John Crowley (crowleycrow) wrote,
John Crowley
crowleycrow

There is a certain kind of modernist story that involves the sudden appearance of an inexplicable thing in an ordinary social situation -- something ususlly large and unavoidable -- that's not particualrly threatening but is inconvenient and eerie.  Gradually people come to either accept it or explain it to themselves.  Eventually it vanishes, or it never does.  The only example I can think of is Marques's "A Very Old Man with Enormous Wings."  I know there are others.  ANy examples?
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Shaun Tan's "The Lost Thing" http://www.shauntan.net/books/lost-thing.html Kind of giant tea-pot :)
Don't know it. Thanks.

Anonymous

November 19 2015, 01:42:24 UTC 4 years ago

The inserted object onto the scene that is either sanctioned or rejected. It takes what it needs from its spectators or participants in order to reach maximum expression.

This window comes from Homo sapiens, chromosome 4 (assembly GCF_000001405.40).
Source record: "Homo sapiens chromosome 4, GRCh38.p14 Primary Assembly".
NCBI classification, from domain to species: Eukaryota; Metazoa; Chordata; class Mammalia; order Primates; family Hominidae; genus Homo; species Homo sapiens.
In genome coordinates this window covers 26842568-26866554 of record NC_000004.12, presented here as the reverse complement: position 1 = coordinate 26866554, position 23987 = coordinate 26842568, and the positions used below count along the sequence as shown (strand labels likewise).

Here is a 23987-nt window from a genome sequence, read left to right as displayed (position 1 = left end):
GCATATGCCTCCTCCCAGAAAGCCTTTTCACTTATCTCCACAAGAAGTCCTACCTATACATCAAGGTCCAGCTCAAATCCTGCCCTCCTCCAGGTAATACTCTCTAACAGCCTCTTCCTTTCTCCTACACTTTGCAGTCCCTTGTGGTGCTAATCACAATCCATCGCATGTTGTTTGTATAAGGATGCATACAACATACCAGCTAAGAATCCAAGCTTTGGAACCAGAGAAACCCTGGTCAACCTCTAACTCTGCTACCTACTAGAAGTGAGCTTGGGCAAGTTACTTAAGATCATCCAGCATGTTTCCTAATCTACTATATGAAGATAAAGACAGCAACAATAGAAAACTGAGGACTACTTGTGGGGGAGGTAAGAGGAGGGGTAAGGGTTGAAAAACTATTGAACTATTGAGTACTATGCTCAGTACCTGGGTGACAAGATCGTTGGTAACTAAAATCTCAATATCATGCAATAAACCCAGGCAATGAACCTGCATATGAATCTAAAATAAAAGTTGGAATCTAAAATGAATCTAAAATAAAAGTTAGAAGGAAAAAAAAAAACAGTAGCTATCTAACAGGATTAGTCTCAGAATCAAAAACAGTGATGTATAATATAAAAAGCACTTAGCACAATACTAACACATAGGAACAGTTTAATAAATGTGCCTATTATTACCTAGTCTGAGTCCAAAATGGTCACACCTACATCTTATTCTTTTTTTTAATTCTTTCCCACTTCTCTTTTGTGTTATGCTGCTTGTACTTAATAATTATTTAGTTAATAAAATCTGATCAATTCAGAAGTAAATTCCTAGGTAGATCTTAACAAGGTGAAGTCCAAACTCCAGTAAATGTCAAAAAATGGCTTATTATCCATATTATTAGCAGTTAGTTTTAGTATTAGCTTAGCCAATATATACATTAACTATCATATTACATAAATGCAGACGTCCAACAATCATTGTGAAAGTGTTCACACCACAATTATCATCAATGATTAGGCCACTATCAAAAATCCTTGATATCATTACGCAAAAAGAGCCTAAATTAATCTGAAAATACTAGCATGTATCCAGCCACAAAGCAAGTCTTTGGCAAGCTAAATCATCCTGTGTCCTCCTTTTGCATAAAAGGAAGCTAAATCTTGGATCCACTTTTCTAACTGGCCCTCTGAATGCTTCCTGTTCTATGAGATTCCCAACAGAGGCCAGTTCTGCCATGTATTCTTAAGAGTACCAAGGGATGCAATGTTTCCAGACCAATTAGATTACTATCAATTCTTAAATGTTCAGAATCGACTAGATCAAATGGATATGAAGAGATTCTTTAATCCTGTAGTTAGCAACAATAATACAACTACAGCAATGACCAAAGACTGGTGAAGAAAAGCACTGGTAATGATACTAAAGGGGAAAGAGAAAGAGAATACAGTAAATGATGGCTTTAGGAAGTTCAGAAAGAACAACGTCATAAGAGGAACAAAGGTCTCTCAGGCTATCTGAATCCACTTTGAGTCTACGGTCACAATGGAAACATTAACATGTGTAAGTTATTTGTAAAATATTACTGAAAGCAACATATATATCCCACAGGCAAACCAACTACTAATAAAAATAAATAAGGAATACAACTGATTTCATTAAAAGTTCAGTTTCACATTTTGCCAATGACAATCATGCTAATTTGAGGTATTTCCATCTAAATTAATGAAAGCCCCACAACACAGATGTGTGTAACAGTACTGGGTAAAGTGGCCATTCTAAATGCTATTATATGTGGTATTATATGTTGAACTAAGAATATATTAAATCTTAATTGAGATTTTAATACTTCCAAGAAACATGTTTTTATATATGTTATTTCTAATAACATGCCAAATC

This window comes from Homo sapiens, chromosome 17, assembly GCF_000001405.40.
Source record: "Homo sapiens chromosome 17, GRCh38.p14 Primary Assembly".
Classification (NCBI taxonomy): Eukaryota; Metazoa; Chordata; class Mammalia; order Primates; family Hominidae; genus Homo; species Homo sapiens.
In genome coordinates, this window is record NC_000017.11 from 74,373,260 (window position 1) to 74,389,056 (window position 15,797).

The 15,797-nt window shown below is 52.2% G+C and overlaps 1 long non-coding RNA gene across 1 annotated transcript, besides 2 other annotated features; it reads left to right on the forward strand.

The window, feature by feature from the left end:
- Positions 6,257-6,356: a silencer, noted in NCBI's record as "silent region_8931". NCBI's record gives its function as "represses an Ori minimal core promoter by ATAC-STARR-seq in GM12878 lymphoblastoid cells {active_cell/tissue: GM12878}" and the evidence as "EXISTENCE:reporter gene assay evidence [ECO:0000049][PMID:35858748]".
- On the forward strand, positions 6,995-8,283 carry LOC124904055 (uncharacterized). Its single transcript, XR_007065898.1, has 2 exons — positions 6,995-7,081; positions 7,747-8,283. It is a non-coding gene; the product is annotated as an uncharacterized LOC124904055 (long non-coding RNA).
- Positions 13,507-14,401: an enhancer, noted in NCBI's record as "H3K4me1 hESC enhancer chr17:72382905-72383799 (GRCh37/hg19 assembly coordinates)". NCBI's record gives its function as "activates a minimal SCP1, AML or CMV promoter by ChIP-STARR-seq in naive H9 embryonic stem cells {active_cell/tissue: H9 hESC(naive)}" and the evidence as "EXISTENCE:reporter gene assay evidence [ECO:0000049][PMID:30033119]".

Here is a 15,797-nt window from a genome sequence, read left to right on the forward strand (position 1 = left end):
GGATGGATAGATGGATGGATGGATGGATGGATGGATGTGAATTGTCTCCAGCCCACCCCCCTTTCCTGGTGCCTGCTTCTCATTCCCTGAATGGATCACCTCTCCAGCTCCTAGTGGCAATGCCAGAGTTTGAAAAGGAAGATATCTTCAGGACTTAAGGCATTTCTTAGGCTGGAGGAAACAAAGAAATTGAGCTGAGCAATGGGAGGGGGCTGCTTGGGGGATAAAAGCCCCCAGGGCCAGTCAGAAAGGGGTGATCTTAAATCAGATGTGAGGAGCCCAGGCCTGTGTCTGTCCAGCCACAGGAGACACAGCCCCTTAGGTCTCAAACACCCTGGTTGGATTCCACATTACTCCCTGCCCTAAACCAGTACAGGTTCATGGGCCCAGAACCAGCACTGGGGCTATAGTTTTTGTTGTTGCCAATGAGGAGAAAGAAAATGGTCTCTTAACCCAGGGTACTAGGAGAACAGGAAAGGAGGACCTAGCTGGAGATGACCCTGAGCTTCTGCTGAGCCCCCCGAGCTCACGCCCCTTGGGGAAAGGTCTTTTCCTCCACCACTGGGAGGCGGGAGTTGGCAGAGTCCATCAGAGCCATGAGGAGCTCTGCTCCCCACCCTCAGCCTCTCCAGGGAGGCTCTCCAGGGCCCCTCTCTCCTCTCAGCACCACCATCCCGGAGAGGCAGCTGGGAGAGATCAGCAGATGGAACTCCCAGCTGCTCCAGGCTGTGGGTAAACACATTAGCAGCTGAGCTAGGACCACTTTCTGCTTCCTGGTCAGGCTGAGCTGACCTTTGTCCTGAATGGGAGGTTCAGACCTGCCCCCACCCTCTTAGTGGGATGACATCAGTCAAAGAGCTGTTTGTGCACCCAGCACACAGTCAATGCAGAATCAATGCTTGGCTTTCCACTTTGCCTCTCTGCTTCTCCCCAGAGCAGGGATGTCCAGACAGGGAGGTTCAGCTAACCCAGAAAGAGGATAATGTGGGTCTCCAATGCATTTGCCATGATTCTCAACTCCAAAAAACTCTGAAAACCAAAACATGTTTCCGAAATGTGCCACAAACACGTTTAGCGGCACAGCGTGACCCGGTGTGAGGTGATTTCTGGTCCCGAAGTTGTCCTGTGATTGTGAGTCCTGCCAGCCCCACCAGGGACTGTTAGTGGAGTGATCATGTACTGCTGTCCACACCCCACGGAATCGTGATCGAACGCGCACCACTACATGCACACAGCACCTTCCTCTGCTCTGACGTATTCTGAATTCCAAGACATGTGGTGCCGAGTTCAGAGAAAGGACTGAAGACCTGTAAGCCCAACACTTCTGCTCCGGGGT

Anonymous

January 6 2016, 13:12:15 UTC 4 years ago

The mysterious object in the sky seen by the children at the beginning of Murakami's Kafka on the Shore. Never mentioned again.
Thanks. Just right.
1. The "four years, eleven months, and two days"-long rain in One Hundred Years of Solitude.

2. The book with an infinite pages in Borges's The Book of Sand.

3. The "stepper" (an inexplicably simple device that helps people "step" from one Universe to another), or for that matter, the "Long Earth" itself, in Terry Pratchett and Stephen Baxter's The Long Earth.

4. Also, perhaps, the monoliths from 2001: A Space Odyssey?
I meant: "... an infinite number of pages ..."
Marquez probably wins -- besides these examples there is the Leaf Storm and probably another I'm not remembering. Thanks.

Anonymous

May 24 2016, 02:30:04 UTC 4 years ago

"The Seraph and the Zambezi" by Muriel Spark
Love Spark, have never heard of this stry -- will look for it. Thanks.

Anonymous

May 31 2017, 23:14:36 UTC 3 years ago

"The Drowned Giant", by J. G. Ballard.
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